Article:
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A Book of Rooms by Kobus Moolman

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a book of roomsThemes such as childhood, fear, age, race, culture, freedom, romance and innocence are cemented in the ideologies at play in A Book of Rooms, the seventh volume of poetry by prolific South African poet, Kobus Moolman. Broken into four sections titled “who”, “what”, “why” and “when”, the poems, each beginning with the catch phrase “the room of…” lure Moolman’s reader into what appears to be a long narrative poem experimenting with biography and history. Natal, a region in South Africa, is repeatedly referenced as the speaker’s hometown. In obvious terms, the better one is acquainted with South Africa’s troubled past with apartheid, the better one gets at appreciating the deftness and simplicity in language that Moolman applies to his verse. Each poem depends on vignettes and images that make the reader a participant and witness in the experiences captured.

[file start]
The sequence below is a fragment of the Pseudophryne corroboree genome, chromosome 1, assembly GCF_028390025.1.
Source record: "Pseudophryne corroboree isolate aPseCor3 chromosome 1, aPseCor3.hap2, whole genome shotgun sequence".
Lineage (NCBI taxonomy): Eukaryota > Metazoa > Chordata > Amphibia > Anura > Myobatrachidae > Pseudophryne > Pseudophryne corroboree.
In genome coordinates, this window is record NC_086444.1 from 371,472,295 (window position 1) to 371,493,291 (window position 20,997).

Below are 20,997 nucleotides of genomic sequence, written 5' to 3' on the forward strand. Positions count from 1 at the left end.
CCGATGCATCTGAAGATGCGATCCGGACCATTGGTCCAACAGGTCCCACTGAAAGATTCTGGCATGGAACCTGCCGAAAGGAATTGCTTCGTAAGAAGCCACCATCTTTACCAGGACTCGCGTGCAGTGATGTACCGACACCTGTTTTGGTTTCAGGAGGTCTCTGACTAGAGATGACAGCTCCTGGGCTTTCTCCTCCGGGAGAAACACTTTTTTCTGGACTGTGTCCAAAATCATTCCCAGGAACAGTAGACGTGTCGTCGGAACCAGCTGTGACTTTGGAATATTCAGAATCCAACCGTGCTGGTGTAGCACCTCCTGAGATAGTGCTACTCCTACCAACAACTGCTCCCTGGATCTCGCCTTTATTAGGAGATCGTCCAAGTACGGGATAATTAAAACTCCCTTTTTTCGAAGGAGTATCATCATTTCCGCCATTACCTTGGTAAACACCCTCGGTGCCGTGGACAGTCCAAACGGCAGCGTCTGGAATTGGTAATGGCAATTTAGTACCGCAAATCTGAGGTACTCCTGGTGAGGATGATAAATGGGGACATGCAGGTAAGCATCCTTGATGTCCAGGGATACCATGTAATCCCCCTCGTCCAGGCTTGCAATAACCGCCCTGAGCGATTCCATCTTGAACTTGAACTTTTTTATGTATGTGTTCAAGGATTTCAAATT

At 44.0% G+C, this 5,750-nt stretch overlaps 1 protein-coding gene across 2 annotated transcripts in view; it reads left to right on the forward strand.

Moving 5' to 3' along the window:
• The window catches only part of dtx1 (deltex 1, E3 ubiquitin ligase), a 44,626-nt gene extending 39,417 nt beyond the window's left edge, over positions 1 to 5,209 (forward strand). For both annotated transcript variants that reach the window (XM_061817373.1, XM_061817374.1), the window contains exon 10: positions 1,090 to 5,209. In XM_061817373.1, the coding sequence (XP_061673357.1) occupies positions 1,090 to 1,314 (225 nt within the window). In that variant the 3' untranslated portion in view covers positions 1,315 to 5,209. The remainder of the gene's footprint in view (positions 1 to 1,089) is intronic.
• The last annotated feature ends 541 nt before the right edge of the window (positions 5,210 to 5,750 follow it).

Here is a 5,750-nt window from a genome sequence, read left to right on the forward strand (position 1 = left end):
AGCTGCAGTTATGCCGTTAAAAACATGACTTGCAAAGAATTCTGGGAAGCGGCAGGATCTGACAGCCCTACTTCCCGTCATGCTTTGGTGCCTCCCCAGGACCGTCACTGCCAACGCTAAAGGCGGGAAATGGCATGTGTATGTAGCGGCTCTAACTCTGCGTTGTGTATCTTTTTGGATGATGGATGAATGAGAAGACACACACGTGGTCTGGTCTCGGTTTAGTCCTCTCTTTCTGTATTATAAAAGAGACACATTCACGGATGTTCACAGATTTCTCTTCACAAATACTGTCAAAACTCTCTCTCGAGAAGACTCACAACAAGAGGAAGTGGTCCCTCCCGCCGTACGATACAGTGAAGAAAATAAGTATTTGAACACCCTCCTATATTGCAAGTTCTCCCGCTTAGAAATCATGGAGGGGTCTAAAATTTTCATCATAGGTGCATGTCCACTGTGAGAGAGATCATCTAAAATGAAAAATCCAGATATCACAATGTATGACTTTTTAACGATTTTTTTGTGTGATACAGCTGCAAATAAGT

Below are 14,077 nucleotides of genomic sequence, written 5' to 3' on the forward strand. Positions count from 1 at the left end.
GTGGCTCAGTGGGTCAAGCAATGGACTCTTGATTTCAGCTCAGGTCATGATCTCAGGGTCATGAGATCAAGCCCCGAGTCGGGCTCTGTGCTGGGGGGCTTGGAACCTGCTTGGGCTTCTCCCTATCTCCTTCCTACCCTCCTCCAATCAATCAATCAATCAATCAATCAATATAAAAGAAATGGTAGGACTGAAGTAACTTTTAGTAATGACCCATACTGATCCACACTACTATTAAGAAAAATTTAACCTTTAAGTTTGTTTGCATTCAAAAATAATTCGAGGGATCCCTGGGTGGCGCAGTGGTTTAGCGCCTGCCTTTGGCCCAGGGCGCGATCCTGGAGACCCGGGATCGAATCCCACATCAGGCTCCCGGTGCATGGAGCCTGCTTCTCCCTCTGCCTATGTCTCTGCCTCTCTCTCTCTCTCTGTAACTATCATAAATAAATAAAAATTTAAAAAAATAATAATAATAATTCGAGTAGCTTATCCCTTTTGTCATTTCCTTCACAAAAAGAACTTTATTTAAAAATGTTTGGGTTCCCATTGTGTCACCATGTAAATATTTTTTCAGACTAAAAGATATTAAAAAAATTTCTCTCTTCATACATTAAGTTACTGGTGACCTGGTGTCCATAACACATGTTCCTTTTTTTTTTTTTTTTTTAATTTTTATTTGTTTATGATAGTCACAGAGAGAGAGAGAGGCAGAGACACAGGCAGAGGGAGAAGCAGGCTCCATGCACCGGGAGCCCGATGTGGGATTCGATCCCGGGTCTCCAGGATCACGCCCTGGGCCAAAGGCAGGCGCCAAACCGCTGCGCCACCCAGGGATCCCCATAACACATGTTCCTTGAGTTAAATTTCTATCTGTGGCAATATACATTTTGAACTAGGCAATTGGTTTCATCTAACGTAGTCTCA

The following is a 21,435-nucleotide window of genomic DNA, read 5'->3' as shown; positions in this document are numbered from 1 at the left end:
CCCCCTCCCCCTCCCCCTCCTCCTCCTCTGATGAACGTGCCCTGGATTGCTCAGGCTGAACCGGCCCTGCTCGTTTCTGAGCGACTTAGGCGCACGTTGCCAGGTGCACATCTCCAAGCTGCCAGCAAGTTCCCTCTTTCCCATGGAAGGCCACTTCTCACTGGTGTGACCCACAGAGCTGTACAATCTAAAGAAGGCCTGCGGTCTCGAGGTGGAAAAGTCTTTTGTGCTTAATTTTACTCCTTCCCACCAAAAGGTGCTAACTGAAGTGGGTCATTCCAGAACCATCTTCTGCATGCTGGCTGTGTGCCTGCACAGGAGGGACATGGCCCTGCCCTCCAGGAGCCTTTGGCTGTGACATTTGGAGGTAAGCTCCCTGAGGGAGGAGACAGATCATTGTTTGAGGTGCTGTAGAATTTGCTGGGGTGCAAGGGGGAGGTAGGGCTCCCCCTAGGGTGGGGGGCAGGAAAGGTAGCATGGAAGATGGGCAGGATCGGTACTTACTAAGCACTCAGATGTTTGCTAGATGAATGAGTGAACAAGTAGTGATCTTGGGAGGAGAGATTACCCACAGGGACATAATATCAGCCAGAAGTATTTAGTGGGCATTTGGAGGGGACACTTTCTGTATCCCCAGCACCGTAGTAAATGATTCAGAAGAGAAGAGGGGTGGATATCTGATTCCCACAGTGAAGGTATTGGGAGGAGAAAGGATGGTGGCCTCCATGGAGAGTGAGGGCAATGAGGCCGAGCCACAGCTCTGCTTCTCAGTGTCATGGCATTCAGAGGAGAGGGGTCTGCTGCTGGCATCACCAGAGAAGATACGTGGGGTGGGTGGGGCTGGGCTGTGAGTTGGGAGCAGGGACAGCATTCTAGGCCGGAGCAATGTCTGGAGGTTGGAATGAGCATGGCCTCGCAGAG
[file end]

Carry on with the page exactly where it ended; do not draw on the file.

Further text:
Ever present in the collection is the shadow of Moolman’s parents, especially his father. Perhaps a most telling experience depicted in the poems remains his childhood days spent with his brother in the same room.
How does a reader enter the childhood and young adulthood of a man dealing with a physical disability in a dour family during apartheid’s final years? If there is one thing that stands out in this book, it is the speaker’s relentless pursuit of the truth. This is attained with flashes of scenes depicting pain and failure, and in other instances, the will to live.